You might have seen recent news reports about the new so-called “Internet tax.” Starting July 1, Washington joined 18 other states in requiring some e-commerce businesses to collect sales tax. Tax will be collected based on the location of the buyer, not the seller.
But what happens when you buy something in another state and bring it here yourself? You’re supposed to pay a “use tax” on out-of-state purchases when no sales tax, or less tax than is due in Washington was paid – like those jeans you bought in Oregon or that stereo you picked up in Idaho. But most people either ignore the requirement or have never heard of it.
Recently, my friend fell into the latter category. His parents bought him a car in Oregon. When he contacted the Department of Licensing to license the vehicle in Washington, he was told he needed to pay $1,300 in use tax. He was surprised to find out that even on gifted items, such as his car, it was his responsibility to pay unless the donor did.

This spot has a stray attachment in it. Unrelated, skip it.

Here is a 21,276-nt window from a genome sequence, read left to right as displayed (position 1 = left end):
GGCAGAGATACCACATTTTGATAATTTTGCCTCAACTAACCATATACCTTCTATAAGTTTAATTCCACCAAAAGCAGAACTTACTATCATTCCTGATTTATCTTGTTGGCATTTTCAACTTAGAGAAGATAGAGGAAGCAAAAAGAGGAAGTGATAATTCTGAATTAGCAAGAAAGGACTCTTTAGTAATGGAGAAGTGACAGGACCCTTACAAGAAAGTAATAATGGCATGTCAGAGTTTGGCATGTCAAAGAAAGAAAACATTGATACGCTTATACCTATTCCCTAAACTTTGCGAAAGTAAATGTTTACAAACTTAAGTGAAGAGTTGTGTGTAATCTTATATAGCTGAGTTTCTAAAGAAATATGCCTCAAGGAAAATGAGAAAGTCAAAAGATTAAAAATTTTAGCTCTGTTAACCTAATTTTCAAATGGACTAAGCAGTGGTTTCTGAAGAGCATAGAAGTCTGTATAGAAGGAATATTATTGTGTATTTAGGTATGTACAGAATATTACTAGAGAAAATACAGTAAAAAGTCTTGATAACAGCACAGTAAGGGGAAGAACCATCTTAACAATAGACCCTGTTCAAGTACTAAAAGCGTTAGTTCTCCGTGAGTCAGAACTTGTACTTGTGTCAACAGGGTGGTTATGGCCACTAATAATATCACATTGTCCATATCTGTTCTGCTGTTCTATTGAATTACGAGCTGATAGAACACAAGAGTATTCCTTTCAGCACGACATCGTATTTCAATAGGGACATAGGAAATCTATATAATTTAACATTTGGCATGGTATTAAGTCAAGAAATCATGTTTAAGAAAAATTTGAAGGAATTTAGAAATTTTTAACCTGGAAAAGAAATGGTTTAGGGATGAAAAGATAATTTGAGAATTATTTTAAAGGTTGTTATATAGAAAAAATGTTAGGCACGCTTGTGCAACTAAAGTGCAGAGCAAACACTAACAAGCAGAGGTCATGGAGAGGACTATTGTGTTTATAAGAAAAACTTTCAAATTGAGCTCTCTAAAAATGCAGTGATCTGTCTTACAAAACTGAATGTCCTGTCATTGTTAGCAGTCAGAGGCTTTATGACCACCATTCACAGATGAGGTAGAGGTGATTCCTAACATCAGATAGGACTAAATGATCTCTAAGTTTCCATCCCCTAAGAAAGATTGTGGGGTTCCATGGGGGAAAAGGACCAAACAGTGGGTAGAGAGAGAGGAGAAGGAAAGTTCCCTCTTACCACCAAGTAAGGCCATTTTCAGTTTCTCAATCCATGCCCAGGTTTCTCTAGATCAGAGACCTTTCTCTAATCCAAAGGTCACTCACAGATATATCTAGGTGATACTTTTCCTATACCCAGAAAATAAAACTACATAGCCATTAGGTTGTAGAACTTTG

For the most part, the government relies on the honor system to collect the use tax. Residents can pay use tax at www.dor.wa.gov or by mailing a Consumer Use Tax Return.
There are certain exemptions to the use tax. For example, use tax is not due on prescription drugs, certain medical items or food. People who move to Washington are exempt from paying use tax on their household goods and cars if they purchased them at least 90 days prior to the move. But boats, motor homes, trailers, and other recreational vehicles are subject to the tax, even if they were bought earlier.
Unpaid use tax costs our state and local governments millions of dollars in revenues each year, according to the Department of Revenue. Next time you make an out-of-state purchase, remember Washington’s use tax.
- Lisa Borkowski
Public Affairs and Consumer Protection Intern